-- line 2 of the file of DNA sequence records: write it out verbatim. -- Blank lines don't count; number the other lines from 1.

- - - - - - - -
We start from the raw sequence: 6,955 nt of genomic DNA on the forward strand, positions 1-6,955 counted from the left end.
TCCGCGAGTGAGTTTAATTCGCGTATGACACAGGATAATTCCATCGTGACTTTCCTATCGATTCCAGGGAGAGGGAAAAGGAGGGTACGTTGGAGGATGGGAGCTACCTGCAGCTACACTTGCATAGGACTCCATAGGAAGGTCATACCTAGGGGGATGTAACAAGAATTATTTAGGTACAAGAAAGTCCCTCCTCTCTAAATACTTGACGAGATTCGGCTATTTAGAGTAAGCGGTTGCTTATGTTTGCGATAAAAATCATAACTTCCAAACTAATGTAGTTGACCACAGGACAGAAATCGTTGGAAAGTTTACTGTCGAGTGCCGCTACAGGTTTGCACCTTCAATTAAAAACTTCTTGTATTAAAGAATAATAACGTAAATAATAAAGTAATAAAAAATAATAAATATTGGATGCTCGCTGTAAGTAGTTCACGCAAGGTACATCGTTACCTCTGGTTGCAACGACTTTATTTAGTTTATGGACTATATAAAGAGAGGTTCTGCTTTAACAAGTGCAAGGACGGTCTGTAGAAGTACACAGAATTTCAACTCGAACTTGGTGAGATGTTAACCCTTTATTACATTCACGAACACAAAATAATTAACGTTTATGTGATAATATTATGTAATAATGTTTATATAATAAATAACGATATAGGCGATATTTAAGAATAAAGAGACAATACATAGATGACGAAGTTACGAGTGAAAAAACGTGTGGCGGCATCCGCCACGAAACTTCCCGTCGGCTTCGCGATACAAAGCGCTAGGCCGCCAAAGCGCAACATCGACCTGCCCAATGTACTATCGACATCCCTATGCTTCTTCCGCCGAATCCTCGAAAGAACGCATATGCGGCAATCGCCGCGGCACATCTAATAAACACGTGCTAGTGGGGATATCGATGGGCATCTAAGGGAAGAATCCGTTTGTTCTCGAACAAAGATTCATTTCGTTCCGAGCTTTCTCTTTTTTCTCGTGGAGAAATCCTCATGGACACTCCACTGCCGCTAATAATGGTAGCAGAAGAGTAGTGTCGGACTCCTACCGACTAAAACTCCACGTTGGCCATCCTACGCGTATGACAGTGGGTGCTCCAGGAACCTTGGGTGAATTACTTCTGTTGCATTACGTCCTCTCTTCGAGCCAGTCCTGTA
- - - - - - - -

TCCGCGAGTGAGTTTAATTCGCGTATGACACAGGATAATTCCATCGTGACTTTCCTATCGATTCCAGGGAGAGGGAAAAGGAGGGTACGTTGGAGGATGGGAGCTACCTGCAGCTACACTTGCATAGGACTCCATAGGAAGGTCATACCTAGGGGGATGTAACAAGAATTATTTAGGTACAAGAAAGTCCCTCCTCTCTAAATACTTGACGAGATTCGGCTATTTAGAGTAAGCGGTTGCTTATGTTTGCGATAAAAATCATAACTTCCAAACTAATGTAGTTGACCACAGGACAGAAATCGTTGGAAAGTTTACTGTCGAGTGCCGCTACAGGTTTGCACCTTCAATTAAAAACTTCTTGTATTAAAGAATAATAACGTAAATAATAAAGTAATAAAAAATAATAAATATTGGATGCTCGCTGTAAGTAGTTCACGCAAGGTACATCGTTACCTCTGGTTGCAACGACTTTATTTAGTTTATGGACTATATAAAGAGAGGTTCTGCTTTAACAAGTGCAAGGACGGTCTGTAGAAGTACACAGAATTTCAACTCGAACTTGGTGAGATGTTAACCCTTTATTACATTCACGAACACAAAATAATTAACGTTTATGTGATAATATTATGTAATAATGTTTATATAATAAATAACGATATAGGCGATATTTAAGAATAAAGAGACAATACATAGATGACGAAGTTACGAGTGAAAAAACGTGTGGCGGCATCCGCCACGAAACTTCCCGTCGGCTTCGCGATACAAAGCGCTAGGCCGCCAAAGCGCAACATCGACCTGCCCAATGTACTATCGACATCCCTATGCTTCTTCCGCCGAATCCTCGAAAGAACGCATATGCGGCAATCGCCGCGGCACATCTAATAAACACGTGCTAGTGGGGATATCGATGGGCATCTAAGGGAAGAATCCGTTTGTTCTCGAACAAAGATTCATTTCGTTCCGAGCTTTCTCTTTTTTCTCGTGGAGAAATCCTCATGGACACTCCACTGCCGCTAATAATGGTAGCAGAAGAGTAGTGTCGGACTCCTACCGACTAAAACTCCACGTTGGCCATCCTACGCGTATGACAGTGGGTGCTCCAGGAACCTTGGGTGAATTACTTCTGTTGCATTACGTCCTCTCTTCGAGCCAGTCCTGTA